Dan Woburn sat down with Sophie Cookson, who played Roxy in Kingsman: The Secret Service, to discuss the film’s impending Home Entertainment release.
Considering the success of Kingsman, what do you think was the appeal of it? What was it you think struck a chord with people?
I think Matthew [Vaughan, director] has got an incredible following. He’s created this style that’s very unique and he just loves to tell stories. And I think he’s created a film that’s fun the whole way through, the pace never lets up, he’s created characters you really want to invest in, and I think it’s rare that a film does all of those things. And it’s just – you don’t stop laughing, even I love watching the film! And they’re just a great team, him and Jane [Goldman, screenwriter] and I think it’s just fun. There are a lot of films where you don’t feel that good coming out of and there’s totally a place for that. But Matthew makes people want to go to the cinema – you want to sit there with your popcorn and just enjoy it.
They are just incredibly entertaining, Kick-Ass, Layer Cake. And now this.
Yeah, totally. He’s created his own style which is incredible, really.
The film is crying out for a sequel, creatively, and the financial success speaks for itself. Have you heard any rumblings?
I don’t know if I’m allowed to say! I know everyone would love to do it, I think we’d be crazy not to. It’s such a good team of people and there’s definitely a story to be told – and a title to be changed! Kingswoman, that’s my first suggestion. But hopefully, fingers crossed.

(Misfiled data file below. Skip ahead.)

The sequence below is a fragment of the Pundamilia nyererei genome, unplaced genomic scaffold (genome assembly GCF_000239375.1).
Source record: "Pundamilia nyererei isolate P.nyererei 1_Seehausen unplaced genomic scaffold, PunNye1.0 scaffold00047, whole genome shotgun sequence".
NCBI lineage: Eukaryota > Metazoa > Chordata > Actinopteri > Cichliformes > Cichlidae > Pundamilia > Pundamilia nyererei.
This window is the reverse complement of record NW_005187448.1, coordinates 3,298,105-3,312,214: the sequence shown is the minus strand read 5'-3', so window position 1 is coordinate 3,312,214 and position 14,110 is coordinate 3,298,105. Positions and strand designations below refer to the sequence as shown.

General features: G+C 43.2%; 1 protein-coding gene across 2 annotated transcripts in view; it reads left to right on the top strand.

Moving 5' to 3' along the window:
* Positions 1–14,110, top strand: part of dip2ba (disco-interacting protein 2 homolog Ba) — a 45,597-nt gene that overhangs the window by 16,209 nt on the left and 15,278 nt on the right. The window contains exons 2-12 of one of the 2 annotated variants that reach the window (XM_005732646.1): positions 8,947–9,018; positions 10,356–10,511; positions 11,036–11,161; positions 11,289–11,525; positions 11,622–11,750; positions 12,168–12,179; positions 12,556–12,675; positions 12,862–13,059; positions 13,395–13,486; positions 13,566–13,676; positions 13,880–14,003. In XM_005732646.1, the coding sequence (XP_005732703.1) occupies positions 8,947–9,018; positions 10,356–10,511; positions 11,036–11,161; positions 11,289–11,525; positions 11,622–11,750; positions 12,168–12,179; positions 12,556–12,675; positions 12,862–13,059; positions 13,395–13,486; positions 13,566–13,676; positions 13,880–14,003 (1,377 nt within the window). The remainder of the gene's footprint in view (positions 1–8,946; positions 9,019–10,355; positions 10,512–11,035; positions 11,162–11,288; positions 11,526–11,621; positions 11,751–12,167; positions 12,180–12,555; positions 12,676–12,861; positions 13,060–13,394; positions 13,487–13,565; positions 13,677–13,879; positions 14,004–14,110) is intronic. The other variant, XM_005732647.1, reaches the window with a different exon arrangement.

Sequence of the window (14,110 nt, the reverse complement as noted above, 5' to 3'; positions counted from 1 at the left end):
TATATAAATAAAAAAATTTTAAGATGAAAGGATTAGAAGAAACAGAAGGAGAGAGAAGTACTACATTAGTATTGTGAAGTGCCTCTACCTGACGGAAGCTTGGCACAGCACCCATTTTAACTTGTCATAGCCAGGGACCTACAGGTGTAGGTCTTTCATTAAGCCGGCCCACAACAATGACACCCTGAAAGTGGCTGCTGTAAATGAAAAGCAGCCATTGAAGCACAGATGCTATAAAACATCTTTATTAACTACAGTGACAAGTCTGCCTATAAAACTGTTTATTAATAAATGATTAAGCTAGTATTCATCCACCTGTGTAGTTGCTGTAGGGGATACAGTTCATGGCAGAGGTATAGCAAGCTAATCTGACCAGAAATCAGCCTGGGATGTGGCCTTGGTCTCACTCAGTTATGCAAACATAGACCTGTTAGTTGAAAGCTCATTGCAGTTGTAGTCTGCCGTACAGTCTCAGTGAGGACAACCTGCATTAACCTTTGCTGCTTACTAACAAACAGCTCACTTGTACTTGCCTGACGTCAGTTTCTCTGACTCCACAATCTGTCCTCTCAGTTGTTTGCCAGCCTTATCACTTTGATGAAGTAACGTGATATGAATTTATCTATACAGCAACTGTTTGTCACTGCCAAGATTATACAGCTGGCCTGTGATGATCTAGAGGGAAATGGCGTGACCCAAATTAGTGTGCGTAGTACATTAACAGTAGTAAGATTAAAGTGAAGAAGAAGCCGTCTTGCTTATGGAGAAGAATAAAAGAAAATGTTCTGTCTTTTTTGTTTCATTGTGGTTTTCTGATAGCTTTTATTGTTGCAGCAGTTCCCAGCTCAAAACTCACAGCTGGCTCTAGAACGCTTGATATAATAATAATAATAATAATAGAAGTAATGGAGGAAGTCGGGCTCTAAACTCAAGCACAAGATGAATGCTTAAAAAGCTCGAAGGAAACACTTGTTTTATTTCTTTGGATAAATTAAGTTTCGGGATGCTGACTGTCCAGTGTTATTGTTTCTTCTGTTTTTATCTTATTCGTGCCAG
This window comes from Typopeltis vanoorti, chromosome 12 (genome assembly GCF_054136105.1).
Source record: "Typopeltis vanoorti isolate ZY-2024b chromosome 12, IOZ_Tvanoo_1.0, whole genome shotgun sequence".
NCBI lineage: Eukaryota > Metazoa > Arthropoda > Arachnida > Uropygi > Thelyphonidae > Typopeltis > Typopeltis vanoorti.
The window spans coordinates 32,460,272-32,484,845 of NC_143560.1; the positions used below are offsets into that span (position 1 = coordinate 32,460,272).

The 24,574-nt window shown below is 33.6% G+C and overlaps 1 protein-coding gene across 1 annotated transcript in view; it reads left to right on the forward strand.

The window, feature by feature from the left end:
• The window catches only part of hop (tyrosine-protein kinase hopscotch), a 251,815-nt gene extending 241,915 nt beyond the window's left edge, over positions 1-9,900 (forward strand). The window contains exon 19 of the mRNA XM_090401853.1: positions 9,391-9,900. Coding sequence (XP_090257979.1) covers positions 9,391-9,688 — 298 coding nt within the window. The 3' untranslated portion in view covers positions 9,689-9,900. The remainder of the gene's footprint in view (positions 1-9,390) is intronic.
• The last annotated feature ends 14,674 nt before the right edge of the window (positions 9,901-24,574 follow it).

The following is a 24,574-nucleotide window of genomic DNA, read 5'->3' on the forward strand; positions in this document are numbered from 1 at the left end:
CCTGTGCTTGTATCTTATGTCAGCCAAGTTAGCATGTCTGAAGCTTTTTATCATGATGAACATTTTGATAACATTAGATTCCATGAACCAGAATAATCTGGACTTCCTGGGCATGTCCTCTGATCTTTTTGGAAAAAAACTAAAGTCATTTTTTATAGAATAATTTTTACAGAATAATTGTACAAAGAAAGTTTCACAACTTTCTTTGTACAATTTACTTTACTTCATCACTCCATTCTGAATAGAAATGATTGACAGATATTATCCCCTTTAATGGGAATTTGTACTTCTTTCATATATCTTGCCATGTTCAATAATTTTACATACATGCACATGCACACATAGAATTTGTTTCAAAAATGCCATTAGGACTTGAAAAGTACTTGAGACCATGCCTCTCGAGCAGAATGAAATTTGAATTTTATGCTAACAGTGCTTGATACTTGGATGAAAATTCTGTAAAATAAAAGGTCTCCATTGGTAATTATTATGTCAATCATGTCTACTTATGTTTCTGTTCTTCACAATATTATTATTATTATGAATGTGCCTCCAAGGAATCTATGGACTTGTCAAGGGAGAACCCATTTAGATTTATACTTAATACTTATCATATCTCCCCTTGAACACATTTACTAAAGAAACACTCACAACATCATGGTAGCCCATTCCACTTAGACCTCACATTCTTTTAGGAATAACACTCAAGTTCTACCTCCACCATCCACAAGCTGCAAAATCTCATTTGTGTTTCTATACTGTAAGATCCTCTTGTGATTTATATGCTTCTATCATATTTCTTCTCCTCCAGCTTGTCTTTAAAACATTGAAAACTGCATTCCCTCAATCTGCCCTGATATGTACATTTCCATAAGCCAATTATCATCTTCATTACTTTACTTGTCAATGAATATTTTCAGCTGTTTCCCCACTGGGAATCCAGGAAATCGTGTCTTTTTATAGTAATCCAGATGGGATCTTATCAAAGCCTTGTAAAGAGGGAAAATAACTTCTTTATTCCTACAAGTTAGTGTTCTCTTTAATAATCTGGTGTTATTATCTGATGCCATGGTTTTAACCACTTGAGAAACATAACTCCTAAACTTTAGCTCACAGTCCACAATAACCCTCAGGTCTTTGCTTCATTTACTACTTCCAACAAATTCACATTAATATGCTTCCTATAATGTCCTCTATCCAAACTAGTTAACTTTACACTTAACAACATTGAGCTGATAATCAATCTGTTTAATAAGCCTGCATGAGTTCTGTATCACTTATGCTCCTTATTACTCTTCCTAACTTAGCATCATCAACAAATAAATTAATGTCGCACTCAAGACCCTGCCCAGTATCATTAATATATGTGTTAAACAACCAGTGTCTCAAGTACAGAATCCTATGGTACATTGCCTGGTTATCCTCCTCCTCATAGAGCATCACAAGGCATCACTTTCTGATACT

If it did happen, what would you want to see Roxy do? How do you want to see her character progress?
I don’t know, she’s got a lot of room to grow. I know that I’d want more fight scenes, rather than being dangled in space a lot. I would definitely say that has to change! [Laughs] I dunno, the possibilities are kind of endless and you never know with Matthew. [With] Matthew, you should expect the unexpected, so I wouldn’t dare to say.
Since the premiere, what’s the experience been like for you?
The reception’s just [been] phenomenal, I’m just so honoured people have taken to it as well as they have. The fact it’s appealed to so many different nationalities as well, like, Americans love it because it’s British quality, and Brits have embraced it as well and then it’s just opened in China, it’s the biggest opening in India, everyone’s loved it and it’s just so nice to be part of that.
What was the hardest part of filming?
The stunts, because I’ve never done anything like that. You don’t get told how to hang from wires at drama school or be in something called a ‘Vomit Comet’. Learning the endurance that that takes, it’s definitely mind over matter. The underwater scene was incredibly tough, because as soon as you’re wet, you’re wet. And then you have to re-dry everything, and start again… it’s terrifying, like, no matter- if you know that there’s someone there with an oxygen tube, you still freak out, if you’re underwater, and you can’t breathe. And it went on for a long time. I think we were supposed to be shooting it for about a week, and it turned into about three weeks, of just being underwater.
Suffering for the art.
Suffering for the art, you gotta do it. [Laughs]
I actually read an interview with Samuel L Jackson yesterday, where he said “no one looks forward to underwater days”.
It’s not a good thing. And it did last too long! [Laughs]
I guess you answered my other question, which was, how do you film something like that? Because it seems so technical, and dangerous at the same time – so you had someone under the water with you?